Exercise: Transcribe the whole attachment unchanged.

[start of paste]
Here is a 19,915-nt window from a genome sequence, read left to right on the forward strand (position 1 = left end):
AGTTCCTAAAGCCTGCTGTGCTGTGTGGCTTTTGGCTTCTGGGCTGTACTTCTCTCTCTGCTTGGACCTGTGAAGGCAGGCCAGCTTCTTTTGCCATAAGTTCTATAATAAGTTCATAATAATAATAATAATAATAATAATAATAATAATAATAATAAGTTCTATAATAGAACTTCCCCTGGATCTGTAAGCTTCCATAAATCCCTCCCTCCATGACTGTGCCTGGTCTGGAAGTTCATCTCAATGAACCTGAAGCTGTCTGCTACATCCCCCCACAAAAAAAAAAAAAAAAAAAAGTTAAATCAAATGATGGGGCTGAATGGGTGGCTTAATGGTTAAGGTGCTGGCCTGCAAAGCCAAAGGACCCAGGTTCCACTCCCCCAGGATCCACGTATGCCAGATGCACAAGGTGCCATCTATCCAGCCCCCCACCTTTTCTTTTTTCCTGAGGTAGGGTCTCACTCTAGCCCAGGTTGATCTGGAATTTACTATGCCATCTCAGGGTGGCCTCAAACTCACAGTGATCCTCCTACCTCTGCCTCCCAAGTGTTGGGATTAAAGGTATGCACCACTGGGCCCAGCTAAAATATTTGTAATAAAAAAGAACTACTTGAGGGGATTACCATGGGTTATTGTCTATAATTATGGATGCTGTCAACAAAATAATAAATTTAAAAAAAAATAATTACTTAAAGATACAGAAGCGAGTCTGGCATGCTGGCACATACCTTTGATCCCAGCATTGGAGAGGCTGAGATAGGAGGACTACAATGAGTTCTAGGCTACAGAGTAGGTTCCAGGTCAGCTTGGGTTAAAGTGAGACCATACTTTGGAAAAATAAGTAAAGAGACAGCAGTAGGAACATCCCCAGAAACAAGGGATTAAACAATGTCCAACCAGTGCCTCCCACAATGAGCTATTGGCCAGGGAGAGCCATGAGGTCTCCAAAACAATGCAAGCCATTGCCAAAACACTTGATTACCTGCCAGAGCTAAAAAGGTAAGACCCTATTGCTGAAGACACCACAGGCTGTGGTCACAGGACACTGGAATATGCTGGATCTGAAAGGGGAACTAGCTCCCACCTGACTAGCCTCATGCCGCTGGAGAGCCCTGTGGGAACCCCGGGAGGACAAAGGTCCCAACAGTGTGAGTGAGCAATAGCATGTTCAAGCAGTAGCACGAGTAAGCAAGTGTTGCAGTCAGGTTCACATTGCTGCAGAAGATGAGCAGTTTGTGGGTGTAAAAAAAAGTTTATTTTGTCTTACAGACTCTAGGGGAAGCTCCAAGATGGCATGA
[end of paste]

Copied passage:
Here is a 19,915-nt window from a genome sequence, read left to right on the forward strand (position 1 = left end):
AGTTCCTAAAGCCTGCTGTGCTGTGTGGCTTTTGGCTTCTGGGCTGTACTTCTCTCTCTGCTTGGACCTGTGAAGGCAGGCCAGCTTCTTTTGCCATAAGTTCTATAATAAGTTCATAATAATAATAATAATAATAATAATAATAATAATAATAATAAGTTCTATAATAGAACTTCCCCTGGATCTGTAAGCTTCCATAAATCCCTCCCTCCATGACTGTGCCTGGTCTGGAAGTTCATCTCAATGAACCTGAAGCTGTCTGCTACATCCCCCCACAAAAAAAAAAAAAAAAAAAAGTTAAATCAAATGATGGGGCTGAATGGGTGGCTTAATGGTTAAGGTGCTGGCCTGCAAAGCCAAAGGACCCAGGTTCCACTCCCCCAGGATCCACGTATGCCAGATGCACAAGGTGCCATCTATCCAGCCCCCCACCTTTTCTTTTTTCCTGAGGTAGGGTCTCACTCTAGCCCAGGTTGATCTGGAATTTACTATGCCATCTCAGGGTGGCCTCAAACTCACAGTGATCCTCCTACCTCTGCCTCCCAAGTGTTGGGATTAAAGGTATGCACCACTGGGCCCAGCTAAAATATTTGTAATAAAAAAGAACTACTTGAGGGGATTACCATGGGTTATTGTCTATAATTATGGATGCTGTCAACAAAATAATAAATTTAAAAAAAAATAATTACTTAAAGATACAGAAGCGAGTCTGGCATGCTGGCACATACCTTTGATCCCAGCATTGGAGAGGCTGAGATAGGAGGACTACAATGAGTTCTAGGCTACAGAGTAGGTTCCAGGTCAGCTTGGGTTAAAGTGAGACCATACTTTGGAAAAATAAGTAAAGAGACAGCAGTAGGAACATCCCCAGAAACAAGGGATTAAACAATGTCCAACCAGTGCCTCCCACAATGAGCTATTGGCCAGGGAGAGCCATGAGGTCTCCAAAACAATGCAAGCCATTGCCAAAACACTTGATTACCTGCCAGAGCTAAAAAGGTAAGACCCTATTGCTGAAGACACCACAGGCTGTGGTCACAGGACACTGGAATATGCTGGATCTGAAAGGGGAACTAGCTCCCACCTGACTAGCCTCATGCCGCTGGAGAGCCCTGTGGGAACCCCGGGAGGACAAAGGTCCCAACAGTGTGAGTGAGCAATAGCATGTTCAAGCAGTAGCACGAGTAAGCAAGTGTTGCAGTCAGGTTCACATTGCTGCAGAAGATGAGCAGTTTGTGGGTGTAAAAAAAAGTTTATTTTGTCTTACAGACTCTAGGGGAAGCTCCAAGATGGCATGA